One of my favorite tropes in all of media is that of duality. Be it on the big screen with superhero alter egos, the very literal werewolf transformations described in horror books, or the conflicted nature of humanity on the small screen, I enjoy it all. That being said, the expression of duality in music can be a little more tricky to get right. Today I get to talk about a band that sets out to make music that exists in a realm of duality. Hundred Year Old Man is releasing their EP Rei on January 26th through Gizeh Records / Wolves & Vibrancy. The balance that they aim to strike is that of ambient post-rock instrumentation and sludgey vocals. Let’s take a look at how the band approaches this throughout the three tracks on Rei.
First up on the EP is the track, “Sun & Moon.” As with most post-rock or metal acts, this piece builds up slowly. Some echoing voices seep into the mix and the drums begin rhythmically introducing the tempo of the song. The soothing guitar and keys make for a wide open canvas on which the vocalists can paint. Then in comes Paul Broughton, HYOM’s vocalist, with a full on sludge metal vocal attack that paints in splatters rather than fine articulations. This dichotomy works well, firstly because the instrumentation doesn’t try to rise and meet the intensity of the vocals, rather it compliments them. The second thing that makes this work is the atmospheric gloss that is applied to both elements, and the application is to the right degree. As for the song itself, it’ quite a pleasure to listen from start to finish, with desperate pleas begging, “Don’t ever let me go/just hold me close beside you.” It’s surprisingly melodic and, near the end of the six-minute track, the synth rises in the mix adding a nice new element to an already dense song.
The interlude between the main two songs on this record is a short instrumental piece titled, “A Year In The North Sea.” Distorted operatic choral voices and rising fuzzy feedback begin to swell at the start of the song. The thick layers of guitar hold their tones with only slight movement that reminds me of the giants in the genre of post-rock, Godspeed You! Black Emperor, with primal screams at the periphery of the listener’s hearing. Things get slightly cacophonous toward the end of this two-and-a-half-minute track but it avoids chaos altogether. It’s a nice transition that fits the mood. Solid.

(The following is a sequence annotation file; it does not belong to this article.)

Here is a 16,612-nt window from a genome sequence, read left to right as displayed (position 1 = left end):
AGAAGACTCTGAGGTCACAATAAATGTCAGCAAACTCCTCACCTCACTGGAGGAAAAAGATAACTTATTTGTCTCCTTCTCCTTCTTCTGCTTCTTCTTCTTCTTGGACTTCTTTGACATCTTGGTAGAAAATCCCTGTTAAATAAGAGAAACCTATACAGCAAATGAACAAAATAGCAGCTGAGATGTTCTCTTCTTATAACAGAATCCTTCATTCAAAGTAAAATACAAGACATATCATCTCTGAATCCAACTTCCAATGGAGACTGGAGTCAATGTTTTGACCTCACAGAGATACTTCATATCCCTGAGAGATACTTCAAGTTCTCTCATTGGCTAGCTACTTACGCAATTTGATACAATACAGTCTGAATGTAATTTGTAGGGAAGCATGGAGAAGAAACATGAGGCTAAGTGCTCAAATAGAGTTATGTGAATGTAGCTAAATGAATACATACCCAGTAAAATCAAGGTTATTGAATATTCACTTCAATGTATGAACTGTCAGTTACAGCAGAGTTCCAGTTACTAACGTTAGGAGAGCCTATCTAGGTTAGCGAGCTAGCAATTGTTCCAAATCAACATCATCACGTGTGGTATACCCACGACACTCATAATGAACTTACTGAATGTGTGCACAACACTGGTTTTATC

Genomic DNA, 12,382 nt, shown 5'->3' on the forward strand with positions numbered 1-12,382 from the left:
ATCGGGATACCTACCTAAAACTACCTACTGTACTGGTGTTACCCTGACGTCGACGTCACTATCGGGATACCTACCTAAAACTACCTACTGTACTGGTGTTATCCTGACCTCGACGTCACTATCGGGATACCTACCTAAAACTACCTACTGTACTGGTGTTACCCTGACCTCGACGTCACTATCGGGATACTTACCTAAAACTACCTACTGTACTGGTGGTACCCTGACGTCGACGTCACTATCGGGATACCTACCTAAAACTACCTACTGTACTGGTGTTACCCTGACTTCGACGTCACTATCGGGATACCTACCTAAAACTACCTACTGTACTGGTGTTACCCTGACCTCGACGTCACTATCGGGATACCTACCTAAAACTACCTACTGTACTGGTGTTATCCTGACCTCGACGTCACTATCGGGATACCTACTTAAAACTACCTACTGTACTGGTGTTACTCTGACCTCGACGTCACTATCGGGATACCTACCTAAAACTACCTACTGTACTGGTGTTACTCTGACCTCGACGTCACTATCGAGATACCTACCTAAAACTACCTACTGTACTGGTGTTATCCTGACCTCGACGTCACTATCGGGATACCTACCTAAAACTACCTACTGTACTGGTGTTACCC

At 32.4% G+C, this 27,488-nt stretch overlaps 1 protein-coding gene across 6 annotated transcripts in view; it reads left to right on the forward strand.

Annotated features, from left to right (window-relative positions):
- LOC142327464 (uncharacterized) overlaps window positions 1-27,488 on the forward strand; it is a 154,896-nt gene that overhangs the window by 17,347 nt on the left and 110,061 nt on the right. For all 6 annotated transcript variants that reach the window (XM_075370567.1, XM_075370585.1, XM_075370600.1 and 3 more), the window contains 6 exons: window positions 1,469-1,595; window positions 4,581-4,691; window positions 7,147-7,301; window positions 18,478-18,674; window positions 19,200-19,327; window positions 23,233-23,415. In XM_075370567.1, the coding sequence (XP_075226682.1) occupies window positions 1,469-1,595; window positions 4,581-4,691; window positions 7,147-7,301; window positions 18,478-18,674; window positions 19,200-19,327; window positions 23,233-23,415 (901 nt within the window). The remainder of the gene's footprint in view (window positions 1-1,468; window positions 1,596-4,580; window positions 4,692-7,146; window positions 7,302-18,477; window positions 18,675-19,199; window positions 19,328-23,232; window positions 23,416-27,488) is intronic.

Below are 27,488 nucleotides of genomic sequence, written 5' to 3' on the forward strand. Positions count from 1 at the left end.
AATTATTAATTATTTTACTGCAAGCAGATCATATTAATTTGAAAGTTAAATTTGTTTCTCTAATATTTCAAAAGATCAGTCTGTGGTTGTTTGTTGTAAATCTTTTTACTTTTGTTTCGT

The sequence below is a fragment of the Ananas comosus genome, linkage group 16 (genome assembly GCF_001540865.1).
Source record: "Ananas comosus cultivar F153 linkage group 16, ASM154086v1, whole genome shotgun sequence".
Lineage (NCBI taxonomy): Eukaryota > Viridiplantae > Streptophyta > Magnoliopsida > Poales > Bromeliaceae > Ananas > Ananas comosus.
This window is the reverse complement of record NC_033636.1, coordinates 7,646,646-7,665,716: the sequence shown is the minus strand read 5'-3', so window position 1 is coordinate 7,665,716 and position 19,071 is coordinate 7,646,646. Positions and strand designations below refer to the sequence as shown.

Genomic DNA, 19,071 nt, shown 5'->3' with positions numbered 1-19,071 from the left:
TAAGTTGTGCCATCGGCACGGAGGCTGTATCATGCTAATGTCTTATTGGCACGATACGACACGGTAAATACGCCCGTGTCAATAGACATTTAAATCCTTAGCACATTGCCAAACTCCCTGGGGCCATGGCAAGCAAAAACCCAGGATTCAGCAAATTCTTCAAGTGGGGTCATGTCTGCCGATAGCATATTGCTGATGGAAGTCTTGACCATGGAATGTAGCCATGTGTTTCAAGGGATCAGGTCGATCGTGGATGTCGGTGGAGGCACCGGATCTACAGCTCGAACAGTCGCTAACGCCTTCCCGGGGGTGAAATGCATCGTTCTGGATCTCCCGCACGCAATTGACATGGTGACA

The final track takes most of the elements from the first two and ups the intensity. The title track “Rei” is just over nine minutes and uses that slow burn to get started. However, where “Sun & Moon” lets off the gas, “Rei” seems to be more risk-averse and wants to max out the sludge meter. The guitars are a bit crunchier, the mood is angrier, and the EP is the better for it. There’s a real fury to the track that definitely moves the whole record to a more post-metal feel like that of BRIQUEVILLE. The vocals and the instrumentation continue to rise and fall together until the end of the song when a pulsing synth sample fades into the distance.
Rei is a strong EP, which follows Black Fire as the band’s second release. They have built on what they accomplished before with a more refined sound and a clearer vision of the music they make. In general, there is a little to complain about here. The mixing is nice, the concept is fantastic, and when the intensity ramps up it feels organic. I would have liked a little more substance in the middle of the record, as I feel that there are only two strong tracks on this three-song release. That being said, it all fits together nicely and I think that Hundred Year Old Man has a blindingly bright future.
Notable Tracks: “Sun & Moon”; “Rei”
FFO: Morass of Molasses, Conjurer, Bossk